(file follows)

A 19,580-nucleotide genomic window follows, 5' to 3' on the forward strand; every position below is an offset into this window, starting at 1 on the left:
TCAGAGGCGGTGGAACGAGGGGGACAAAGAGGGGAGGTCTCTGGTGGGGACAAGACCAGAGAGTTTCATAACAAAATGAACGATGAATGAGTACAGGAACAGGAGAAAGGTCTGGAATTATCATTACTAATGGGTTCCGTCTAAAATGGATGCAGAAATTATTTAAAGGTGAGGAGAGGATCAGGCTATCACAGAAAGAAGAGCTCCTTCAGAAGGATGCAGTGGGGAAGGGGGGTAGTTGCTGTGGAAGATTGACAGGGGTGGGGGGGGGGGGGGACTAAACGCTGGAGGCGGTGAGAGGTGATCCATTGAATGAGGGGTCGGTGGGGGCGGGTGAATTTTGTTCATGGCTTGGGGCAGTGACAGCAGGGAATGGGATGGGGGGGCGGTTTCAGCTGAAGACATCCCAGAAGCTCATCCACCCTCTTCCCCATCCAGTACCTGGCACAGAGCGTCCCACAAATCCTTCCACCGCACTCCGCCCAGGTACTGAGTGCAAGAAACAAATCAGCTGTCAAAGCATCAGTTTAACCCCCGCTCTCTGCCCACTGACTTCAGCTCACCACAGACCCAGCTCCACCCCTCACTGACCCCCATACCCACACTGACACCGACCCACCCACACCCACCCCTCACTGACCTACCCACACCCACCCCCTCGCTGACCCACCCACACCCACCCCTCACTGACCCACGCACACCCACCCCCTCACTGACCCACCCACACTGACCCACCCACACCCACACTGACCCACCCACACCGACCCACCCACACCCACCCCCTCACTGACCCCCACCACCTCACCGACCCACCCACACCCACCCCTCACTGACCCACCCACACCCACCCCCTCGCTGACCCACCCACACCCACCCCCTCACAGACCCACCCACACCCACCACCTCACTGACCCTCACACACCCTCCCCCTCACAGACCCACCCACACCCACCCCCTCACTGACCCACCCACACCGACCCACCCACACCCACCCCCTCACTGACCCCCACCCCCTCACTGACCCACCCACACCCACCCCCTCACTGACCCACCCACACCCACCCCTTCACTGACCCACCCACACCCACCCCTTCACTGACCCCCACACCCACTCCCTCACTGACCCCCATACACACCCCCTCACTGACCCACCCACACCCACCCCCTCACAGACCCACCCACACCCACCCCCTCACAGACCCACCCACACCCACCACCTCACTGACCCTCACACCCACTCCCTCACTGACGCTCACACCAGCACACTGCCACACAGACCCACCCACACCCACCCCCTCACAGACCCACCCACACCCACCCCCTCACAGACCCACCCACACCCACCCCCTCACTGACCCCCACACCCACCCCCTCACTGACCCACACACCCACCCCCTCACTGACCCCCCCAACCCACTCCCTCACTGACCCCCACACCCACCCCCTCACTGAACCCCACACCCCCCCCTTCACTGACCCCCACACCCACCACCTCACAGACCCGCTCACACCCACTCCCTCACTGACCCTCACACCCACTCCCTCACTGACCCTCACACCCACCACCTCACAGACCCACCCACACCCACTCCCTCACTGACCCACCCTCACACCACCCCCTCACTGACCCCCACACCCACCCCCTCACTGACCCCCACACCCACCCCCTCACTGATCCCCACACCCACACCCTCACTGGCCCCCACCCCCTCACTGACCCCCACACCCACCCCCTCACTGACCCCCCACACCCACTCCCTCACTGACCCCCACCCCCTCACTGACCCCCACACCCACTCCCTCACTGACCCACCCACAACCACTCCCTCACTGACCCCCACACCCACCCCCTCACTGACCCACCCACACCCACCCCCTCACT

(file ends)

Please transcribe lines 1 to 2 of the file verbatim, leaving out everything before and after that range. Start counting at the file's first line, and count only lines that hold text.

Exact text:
A 19,580-nucleotide genomic window follows, 5' to 3' on the forward strand; every position below is an offset into this window, starting at 1 on the left:
TCAGAGGCGGTGGAACGAGGGGGACAAAGAGGGGAGGTCTCTGGTGGGGACAAGACCAGAGAGTTTCATAACAAAATGAACGATGAATGAGTACAGGAACAGGAGAAAGGTCTGGAATTATCATTACTAATGGGTTCCGTCTAAAATGGATGCAGAAATTATTTAAAGGTGAGGAGAGGATCAGGCTATCACAGAAAGAAGAGCTCCTTCAGAAGGATGCAGTGGGGAAGGGGGGTAGTTGCTGTGGAAGATTGACAGGGGTGGGGGGGGGGGGGGACTAAACGCTGGAGGCGGTGAGAGGTGATCCATTGAATGAGGGGTCGGTGGGGGCGGGTGAATTTTGTTCATGGCTTGGGGCAGTGACAGCAGGGAATGGGATGGGGGGGCGGTTTCAGCTGAAGACATCCCAGAAGCTCATCCACCCTCTTCCCCATCCAGTACCTGGCACAGAGCGTCCCACAAATCCTTCCACCGCACTCCGCCCAGGTACTGAGTGCAAGAAACAAATCAGCTGTCAAAGCATCAGTTTAACCCCCGCTCTCTGCCCACTGACTTCAGCTCACCACAGACCCAGCTCCACCCCTCACTGACCCCCATACCCACACTGACACCGACCCACCCACACCCACCCCTCACTGACCTACCCACACCCACCCCCTCGCTGACCCACCCACACCCACCCCTCACTGACCCACGCACACCCACCCCCTCACTGACCCACCCACACTGACCCACCCACACCCACACTGACCCACCCACACCGACCCACCCACACCCACCCCCTCACTGACCCCCACCACCTCACCGACCCACCCACACCCACCCCTCACTGACCCACCCACACCCACCCCCTCGCTGACCCACCCACACCCACCCCCTCACAGACCCACCCACACCCACCACCTCACTGACCCTCACACACCCTCCCCCTCACAGACCCACCCACACCCACCCCCTCACTGACCCACCCACACCGACCCACCCACACCCACCCCCTCACTGACCCCCACCCCCTCACTGACCCACCCACACCCACCCCCTCACTGACCCACCCACACCCACCCCTTCACTGACCCACCCACACCCACCCCTTCACTGACCCCCACACCCACTCCCTCACTGACCCCCATACACACCCCCTCACTGACCCACCCACACCCACCCCCTCACAGACCCACCCACACCCACCCCCTCACAGACCCACCCACACCCACCACCTCACTGACCCTCACACCCACTCCCTCACTGACGCTCACACCAGCACACTGCCACACAGACCCACCCACACCCACCCCCTCACAGACCCACCCACACCCACCCCCTCACAGACCCACCCACACCCACCCCCTCACTGACCCCCACACCCACCCCCTCACTGACCCACACACCCACCCCCTCACTGACCCCCCCAACCCACTCCCTCACTGACCCCCACACCCACCCCCTCACTGAACCCCACACCCCCCCCTTCACTGACCCCCACACCCACCACCTCACAGACCCGCTCACACCCACTCCCTCACTGACCCTCACACCCACTCCCTCACTGACCCTCACACCCACCACCTCACAGACCCACCCACACCCACTCCCTCACTGACCCACCCTCACACCACCCCCTCACTGACCCCCACACCCACCCCCTCACTGACCCCCACACCCACCCCCTCACTGATCCCCACACCCACACCCTCACTGGCCCCCACCCCCTCACTGACCCCCACACCCACCCCCTCACTGACCCCCCACACCCACTCCCTCACTGACCCCCACCCCCTCACTGACCCCCACACCCACTCCCTCACTGACCCACCCACAACCACTCCCTCACTGACCCCCACACCCACCCCCTCACTGACCCACCCACACCCACCCCCTCACT